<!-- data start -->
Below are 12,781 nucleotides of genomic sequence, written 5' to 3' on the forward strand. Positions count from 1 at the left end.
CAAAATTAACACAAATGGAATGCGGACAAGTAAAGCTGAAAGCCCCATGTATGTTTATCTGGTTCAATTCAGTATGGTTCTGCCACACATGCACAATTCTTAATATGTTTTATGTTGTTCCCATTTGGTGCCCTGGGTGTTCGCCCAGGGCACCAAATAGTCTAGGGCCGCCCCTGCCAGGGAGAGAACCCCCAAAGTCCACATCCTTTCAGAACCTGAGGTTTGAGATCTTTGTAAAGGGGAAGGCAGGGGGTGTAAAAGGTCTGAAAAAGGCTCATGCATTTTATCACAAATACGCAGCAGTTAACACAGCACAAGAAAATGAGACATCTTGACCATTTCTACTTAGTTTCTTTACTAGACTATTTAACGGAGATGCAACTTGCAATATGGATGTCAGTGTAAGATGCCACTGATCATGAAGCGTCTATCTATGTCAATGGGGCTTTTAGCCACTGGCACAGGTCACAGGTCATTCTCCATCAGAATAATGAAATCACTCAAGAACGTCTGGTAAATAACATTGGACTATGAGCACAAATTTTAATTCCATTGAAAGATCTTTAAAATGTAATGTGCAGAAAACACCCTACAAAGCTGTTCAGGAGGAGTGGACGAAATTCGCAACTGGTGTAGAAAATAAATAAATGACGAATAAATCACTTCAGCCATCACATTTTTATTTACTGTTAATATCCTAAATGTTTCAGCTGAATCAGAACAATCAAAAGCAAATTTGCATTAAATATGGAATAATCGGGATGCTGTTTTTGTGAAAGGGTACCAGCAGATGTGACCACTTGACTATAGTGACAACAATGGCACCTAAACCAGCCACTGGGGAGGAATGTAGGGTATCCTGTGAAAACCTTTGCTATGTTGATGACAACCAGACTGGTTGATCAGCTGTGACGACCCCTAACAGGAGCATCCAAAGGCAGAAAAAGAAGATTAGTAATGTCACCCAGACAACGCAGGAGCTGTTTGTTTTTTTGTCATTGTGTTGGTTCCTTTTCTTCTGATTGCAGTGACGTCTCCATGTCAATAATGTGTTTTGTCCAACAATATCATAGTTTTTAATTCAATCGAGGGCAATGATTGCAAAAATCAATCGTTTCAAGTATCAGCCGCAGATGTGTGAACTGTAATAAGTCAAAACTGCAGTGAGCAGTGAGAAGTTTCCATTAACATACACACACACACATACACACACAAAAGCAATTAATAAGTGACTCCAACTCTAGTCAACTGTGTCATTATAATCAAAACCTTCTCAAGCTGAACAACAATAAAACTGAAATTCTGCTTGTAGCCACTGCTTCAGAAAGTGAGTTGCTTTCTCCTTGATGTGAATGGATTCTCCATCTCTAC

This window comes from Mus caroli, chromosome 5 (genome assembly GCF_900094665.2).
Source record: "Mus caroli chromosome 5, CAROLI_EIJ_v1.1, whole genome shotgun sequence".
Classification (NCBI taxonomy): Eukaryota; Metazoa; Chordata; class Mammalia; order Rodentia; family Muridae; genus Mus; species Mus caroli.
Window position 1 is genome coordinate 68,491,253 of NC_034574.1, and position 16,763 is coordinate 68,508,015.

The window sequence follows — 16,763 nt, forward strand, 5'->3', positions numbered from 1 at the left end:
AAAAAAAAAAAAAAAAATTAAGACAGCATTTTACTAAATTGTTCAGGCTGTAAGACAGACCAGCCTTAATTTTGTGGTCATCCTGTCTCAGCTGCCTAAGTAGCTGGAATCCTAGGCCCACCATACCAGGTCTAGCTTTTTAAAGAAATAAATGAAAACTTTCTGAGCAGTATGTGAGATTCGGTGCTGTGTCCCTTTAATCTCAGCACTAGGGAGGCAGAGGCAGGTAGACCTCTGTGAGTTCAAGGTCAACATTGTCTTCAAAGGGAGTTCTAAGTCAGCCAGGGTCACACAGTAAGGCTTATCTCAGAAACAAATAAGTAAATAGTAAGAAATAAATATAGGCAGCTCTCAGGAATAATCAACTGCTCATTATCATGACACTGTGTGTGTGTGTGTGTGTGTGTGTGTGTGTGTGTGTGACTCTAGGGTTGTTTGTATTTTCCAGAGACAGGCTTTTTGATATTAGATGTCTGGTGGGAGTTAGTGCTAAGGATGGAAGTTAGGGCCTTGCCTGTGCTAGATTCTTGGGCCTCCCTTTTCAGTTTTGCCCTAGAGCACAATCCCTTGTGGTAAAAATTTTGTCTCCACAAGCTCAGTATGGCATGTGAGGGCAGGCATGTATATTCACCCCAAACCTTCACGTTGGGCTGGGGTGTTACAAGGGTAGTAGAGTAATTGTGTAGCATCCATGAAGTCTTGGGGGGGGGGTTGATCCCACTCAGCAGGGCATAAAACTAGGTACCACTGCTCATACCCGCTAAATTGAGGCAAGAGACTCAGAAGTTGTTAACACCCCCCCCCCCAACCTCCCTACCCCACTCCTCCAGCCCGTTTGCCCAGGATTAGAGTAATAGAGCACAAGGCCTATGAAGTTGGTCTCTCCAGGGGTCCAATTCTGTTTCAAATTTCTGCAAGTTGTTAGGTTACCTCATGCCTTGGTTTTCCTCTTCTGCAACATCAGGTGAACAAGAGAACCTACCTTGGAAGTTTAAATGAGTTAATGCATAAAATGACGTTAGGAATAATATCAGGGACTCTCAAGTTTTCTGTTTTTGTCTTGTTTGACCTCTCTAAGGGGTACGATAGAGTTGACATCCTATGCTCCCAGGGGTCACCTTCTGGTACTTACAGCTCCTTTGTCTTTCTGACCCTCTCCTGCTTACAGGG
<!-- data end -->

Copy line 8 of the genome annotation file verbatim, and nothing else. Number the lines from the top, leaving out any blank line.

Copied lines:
AAAAAAAAAAAAAAAAATTAAGACAGCATTTTACTAAATTGTTCAGGCTGTAAGACAGACCAGCCTTAATTTTGTGGTCATCCTGTCTCAGCTGCCTAAGTAGCTGGAATCCTAGGCCCACCATACCAGGTCTAGCTTTTTAAAGAAATAAATGAAAACTTTCTGAGCAGTATGTGAGATTCGGTGCTGTGTCCCTTTAATCTCAGCACTAGGGAGGCAGAGGCAGGTAGACCTCTGTGAGTTCAAGGTCAACATTGTCTTCAAAGGGAGTTCTAAGTCAGCCAGGGTCACACAGTAAGGCTTATCTCAGAAACAAATAAGTAAATAGTAAGAAATAAATATAGGCAGCTCTCAGGAATAATCAACTGCTCATTATCATGACACTGTGTGTGTGTGTGTGTGTGTGTGTGTGTGTGTGTGTGACTCTAGGGTTGTTTGTATTTTCCAGAGACAGGCTTTTTGATATTAGATGTCTGGTGGGAGTTAGTGCTAAGGATGGAAGTTAGGGCCTTGCCTGTGCTAGATTCTTGGGCCTCCCTTTTCAGTTTTGCCCTAGAGCACAATCCCTTGTGGTAAAAATTTTGTCTCCACAAGCTCAGTATGGCATGTGAGGGCAGGCATGTATATTCACCCCAAACCTTCACGTTGGGCTGGGGTGTTACAAGGGTAGTAGAGTAATTGTGTAGCATCCATGAAGTCTTGGGGGGGGGGTTGATCCCACTCAGCAGGGCATAAAACTAGGTACCACTGCTCATACCCGCTAAATTGAGGCAAGAGACTCAGAAGTTGTTAACACCCCCCCCCCCAACCTCCCTACCCCACTCCTCCAGCCCGTTTGCCCAGGATTAGAGTAATAGAGCACAAGGCCTATGAAGTTGGTCTCTCCAGGGGTCCAATTCTGTTTCAAATTTCTGCAAGTTGTTAGGTTACCTCATGCCTTGGTTTTCCTCTTCTGCAACATCAGGTGAACAAGAGAACCTACCTTGGAAGTTTAAATGAGTTAATGCATAAAATGACGTTAGGAATAATATCAGGGACTCTCAAGTTTTCTGTTTTTGTCTTGTTTGACCTCTCTAAGGGGTACGATAGAGTTGACATCCTATGCTCCCAGGGGTCACCTTCTGGTACTTACAGCTCCTTTGTCTTTCTGACCCTCTCCTGCTTACAGGG